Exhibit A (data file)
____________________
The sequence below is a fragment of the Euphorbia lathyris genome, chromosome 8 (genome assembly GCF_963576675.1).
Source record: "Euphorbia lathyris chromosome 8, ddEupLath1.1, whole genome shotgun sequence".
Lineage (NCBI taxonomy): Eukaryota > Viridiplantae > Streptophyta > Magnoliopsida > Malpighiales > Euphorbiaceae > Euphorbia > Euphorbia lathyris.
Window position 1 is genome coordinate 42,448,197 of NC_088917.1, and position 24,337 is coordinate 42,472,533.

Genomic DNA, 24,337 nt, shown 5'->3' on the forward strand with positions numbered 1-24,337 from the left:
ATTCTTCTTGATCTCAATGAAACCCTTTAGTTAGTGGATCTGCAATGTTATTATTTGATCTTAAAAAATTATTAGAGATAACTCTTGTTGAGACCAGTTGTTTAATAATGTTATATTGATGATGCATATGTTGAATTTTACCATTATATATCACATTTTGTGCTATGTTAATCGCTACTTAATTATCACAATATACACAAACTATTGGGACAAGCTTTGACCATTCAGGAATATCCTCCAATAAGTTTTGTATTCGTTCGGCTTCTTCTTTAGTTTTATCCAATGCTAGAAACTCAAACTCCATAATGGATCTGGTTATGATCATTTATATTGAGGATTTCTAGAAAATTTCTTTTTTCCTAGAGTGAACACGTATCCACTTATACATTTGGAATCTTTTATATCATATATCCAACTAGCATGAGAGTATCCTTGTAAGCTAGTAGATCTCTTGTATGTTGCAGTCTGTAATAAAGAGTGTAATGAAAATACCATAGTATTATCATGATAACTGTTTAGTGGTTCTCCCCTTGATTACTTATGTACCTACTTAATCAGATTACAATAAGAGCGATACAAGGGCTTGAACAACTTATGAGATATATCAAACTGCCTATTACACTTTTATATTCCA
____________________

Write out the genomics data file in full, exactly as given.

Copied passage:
The sequence below is a fragment of the Euphorbia lathyris genome, chromosome 8 (genome assembly GCF_963576675.1).
Source record: "Euphorbia lathyris chromosome 8, ddEupLath1.1, whole genome shotgun sequence".
Lineage (NCBI taxonomy): Eukaryota > Viridiplantae > Streptophyta > Magnoliopsida > Malpighiales > Euphorbiaceae > Euphorbia > Euphorbia lathyris.
Window position 1 is genome coordinate 42,448,197 of NC_088917.1, and position 24,337 is coordinate 42,472,533.

Genomic DNA, 24,337 nt, shown 5'->3' on the forward strand with positions numbered 1-24,337 from the left:
ATTCTTCTTGATCTCAATGAAACCCTTTAGTTAGTGGATCTGCAATGTTATTATTTGATCTTAAAAAATTATTAGAGATAACTCTTGTTGAGACCAGTTGTTTAATAATGTTATATTGATGATGCATATGTTGAATTTTACCATTATATATCACATTTTGTGCTATGTTAATCGCTACTTAATTATCACAATATACACAAACTATTGGGACAAGCTTTGACCATTCAGGAATATCCTCCAATAAGTTTTGTATTCGTTCGGCTTCTTCTTTAGTTTTATCCAATGCTAGAAACTCAAACTCCATAATGGATCTGGTTATGATCATTTATATTGAGGATTTCTAGAAAATTTCTTTTTTCCTAGAGTGAACACGTATCCACTTATACATTTGGAATCTTTTATATCATATATCCAACTAGCATGAGAGTATCCTTGTAAGCTAGTAGATCTCTTGTATGTTGCAGTCTGTAATAAAGAGTGTAATGAAAATACCATAGTATTATCATGATAACTGTTTAGTGGTTCTCCCCTTGATTACTTATGTACCTACTTAATCAGATTACAATAAGAGCGATACAAGGGCTTGAACAACTTATGAGATATATCAAACTGCCTATTACACTTTTATATTCCA